It's a a powerful system and seems to really fit the minds of some very talented and creative people. As seems to be common with graphical programming things abstraction can be a little hard unless it fits into the node-with-fixed-inputs-and-outputs mold but this isn't a huge problem for the sizes of projects I saw.
The really cool thing in my opinion is the live nature, coding and runtime are the same so you can see it all running as you change thing. Fantastic for both exploratory coding and performance coding. I used it once as a front end for playing with some head tracking code I was working in in C++ and it was a fun experience, pity it's Windows only!
In other words, you're trapped in a first-order box: http://lambda-the-ultimate.org/node/5157#comment-85605
A person chooses to confine themselves to watercolors, and masters the medium, or does something spectacular with it, since they focused on that medium. Just looking at the vvvv examples, I'd say there's plenty enough there to get started and then some.
Praxis runs on many platforms since it is Java-based, and has node editing, but you can edit code on the fly as well. You can do visuals, and it has the beginnings of a sound synthesis base already working and in progress. 
I personally use Extempore, a livecoding environment that evolved from Impromptu. It has a low-level, Scheme-like language called xtlang, and can do sound and visuals too. 
I also use Tidal, a Haskell-based system to livecode patterns of samples - very addictive, since it is easy to make something quick. 
Fluxus is a scheme-based system, that is mainly for visuals, although there is a lesser-known audio component called fluxa for linux and Mac OS for it. 
It was the first livecoding system I had really been exposed to around 2005, a few years after I picked up Processing. 
Somebody mentioned Pd, PureData. You need the extended version to do graphics, since the vanilla Pd is node-based just for sound creation.
There are many other systems, and it seems the livecoding scene is exploding.
> xtlang also borrows many Lisp like semantics including first class closures [emphasis mine], tail recursion and macros.
xtlang doesn't trap you in a first-order box. That's a good thing.
From the Tidal link:
> Tidal is embedded in the Haskell language.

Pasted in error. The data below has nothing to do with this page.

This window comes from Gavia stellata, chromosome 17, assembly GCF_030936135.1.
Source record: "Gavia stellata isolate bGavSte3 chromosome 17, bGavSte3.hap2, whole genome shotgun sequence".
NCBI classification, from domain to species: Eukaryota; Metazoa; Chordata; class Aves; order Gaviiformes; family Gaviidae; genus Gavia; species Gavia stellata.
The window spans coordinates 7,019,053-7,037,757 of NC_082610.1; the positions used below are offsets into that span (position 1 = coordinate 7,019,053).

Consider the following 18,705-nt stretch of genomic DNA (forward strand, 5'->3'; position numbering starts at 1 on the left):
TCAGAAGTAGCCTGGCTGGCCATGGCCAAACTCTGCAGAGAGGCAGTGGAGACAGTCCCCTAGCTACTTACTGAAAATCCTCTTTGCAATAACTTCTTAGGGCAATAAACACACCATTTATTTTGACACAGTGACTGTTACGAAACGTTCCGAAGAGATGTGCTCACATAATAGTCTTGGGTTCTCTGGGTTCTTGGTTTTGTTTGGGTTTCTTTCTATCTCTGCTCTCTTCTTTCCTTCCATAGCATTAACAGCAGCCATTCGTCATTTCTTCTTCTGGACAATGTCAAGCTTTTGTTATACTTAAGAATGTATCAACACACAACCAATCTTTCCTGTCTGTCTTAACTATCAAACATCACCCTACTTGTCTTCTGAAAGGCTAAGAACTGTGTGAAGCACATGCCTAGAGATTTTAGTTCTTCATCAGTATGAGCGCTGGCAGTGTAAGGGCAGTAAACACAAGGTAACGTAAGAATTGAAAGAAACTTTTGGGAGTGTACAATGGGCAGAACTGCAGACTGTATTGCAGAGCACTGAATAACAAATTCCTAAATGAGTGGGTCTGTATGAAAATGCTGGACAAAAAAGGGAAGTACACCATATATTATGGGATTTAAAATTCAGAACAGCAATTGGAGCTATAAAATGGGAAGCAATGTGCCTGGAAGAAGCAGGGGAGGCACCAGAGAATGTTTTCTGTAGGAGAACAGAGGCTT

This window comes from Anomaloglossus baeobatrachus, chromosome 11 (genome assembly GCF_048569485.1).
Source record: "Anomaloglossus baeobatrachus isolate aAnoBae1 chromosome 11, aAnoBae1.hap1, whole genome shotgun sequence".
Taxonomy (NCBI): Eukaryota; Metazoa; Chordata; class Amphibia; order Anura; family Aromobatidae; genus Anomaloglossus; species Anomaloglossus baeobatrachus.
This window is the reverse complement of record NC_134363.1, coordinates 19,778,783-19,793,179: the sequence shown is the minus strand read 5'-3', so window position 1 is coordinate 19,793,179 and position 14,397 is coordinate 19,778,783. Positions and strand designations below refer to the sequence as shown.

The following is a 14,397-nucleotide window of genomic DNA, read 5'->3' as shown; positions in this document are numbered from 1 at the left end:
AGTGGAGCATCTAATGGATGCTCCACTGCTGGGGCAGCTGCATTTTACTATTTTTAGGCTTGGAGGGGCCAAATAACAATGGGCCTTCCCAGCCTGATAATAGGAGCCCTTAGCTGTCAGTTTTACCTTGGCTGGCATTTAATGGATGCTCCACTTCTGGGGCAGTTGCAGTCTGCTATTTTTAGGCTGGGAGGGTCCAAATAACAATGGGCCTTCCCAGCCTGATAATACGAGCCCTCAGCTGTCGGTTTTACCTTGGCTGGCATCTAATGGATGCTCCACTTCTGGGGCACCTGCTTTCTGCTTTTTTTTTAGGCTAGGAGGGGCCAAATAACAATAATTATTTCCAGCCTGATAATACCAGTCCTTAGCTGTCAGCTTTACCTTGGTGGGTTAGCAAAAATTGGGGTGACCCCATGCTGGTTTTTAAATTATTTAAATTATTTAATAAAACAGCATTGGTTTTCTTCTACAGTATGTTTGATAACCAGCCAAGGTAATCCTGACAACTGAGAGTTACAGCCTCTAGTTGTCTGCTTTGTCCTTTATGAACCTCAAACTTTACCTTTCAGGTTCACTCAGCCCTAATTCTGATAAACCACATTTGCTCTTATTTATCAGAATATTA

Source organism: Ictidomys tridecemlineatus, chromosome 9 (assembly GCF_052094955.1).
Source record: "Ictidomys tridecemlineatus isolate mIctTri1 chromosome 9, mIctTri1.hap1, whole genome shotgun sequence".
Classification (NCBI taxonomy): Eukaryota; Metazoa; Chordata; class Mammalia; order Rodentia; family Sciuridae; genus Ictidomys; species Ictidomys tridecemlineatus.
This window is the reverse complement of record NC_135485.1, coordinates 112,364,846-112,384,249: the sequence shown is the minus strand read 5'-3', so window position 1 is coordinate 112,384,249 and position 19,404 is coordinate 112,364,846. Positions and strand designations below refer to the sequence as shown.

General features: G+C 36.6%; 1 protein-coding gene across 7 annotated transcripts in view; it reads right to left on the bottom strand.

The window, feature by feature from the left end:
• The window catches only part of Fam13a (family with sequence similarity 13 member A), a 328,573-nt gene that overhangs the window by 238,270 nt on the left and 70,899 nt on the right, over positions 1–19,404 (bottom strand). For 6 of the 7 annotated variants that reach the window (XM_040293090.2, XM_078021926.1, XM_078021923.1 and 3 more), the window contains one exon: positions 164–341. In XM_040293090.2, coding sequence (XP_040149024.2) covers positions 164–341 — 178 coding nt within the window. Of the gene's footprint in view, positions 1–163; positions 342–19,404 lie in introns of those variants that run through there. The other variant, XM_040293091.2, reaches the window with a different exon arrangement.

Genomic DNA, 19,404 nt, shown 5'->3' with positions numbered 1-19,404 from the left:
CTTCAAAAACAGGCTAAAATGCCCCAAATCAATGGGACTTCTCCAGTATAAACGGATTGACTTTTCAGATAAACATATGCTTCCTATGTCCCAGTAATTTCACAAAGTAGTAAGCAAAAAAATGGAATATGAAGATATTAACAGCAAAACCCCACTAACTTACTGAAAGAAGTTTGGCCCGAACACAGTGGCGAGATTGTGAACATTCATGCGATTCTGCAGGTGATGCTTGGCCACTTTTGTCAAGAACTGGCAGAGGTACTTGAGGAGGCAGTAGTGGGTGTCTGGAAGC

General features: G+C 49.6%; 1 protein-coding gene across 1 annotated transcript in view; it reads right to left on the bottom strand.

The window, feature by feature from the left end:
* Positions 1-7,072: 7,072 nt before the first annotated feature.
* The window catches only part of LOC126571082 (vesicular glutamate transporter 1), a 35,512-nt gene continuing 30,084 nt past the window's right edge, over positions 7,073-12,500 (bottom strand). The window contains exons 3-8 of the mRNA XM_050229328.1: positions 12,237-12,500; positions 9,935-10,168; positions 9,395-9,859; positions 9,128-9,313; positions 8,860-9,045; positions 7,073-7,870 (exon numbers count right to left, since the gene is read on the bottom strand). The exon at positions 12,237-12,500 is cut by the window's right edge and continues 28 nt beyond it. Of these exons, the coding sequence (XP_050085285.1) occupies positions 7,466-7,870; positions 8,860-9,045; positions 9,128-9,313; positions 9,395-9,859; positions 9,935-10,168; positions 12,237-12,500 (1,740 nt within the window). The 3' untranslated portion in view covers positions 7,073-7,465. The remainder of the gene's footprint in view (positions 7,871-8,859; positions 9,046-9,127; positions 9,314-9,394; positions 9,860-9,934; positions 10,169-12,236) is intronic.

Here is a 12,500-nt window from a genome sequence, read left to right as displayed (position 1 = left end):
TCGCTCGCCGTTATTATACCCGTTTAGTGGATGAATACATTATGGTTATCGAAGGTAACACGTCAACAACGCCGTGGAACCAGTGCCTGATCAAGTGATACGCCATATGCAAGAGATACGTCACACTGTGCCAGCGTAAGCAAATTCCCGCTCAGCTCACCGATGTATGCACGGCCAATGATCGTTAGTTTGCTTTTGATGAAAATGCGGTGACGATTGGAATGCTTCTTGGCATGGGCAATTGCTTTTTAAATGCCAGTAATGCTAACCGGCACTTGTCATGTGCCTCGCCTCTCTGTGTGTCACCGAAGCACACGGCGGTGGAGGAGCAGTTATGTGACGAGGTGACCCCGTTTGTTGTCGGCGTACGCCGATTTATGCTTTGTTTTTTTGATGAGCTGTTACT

Haskell doesn't trap you in a first-order box. Programming in a DSL embedded in Haskell is just programming in Haskell.
From the Fluxus link:
> Extends the Racket language with graphical commands and can be used within it’s own livecoding environment or from within the DrRacket IDE.
Same as above, s/Haskell/Racket/g.
FWIW, I never criticized the use of DSLs for art (or any other purpose). Only the imposition of first-order jails.
I had immediately thought of the demoscene, especially Inigo Quilez , and his creation Shadertoy . It is amazing to see what people create with these tools.
Thanks for the link on 'first-order jails'. I thought I had the gist of it, until I read your link. I especially like the back and forth about higher order vs. first order re: Haskell and graphical user interfaces. I am curious how it applies to Praxis, which has a node editor, but you can hop into the code which is in Java. It is built from the ground up for distributed, non-glitch livecoding.
I am an experimenter, and although I fancy myself reading about logic and computing, I am only passingly familiar with it WRT your reference. I learn a lot about it from my studies with Shen , and recently Idris. 
Extempore, and its programmng language xtlang, are driven by livecoding needs, but it is basically a general systems programming language at this point. I believe Andrew started with S7 scheme like CM (Common Music) did. The original creator, Andrew Sorensen, and Ben Swift who works on it too, are courting, or are being courted by the HPC world. The need to have a language that could handle time well, or 'temporal recursion' for music creation, lends itself well to HPC concerns. Xtlang is fast. C fast. It uses LLVM in the back.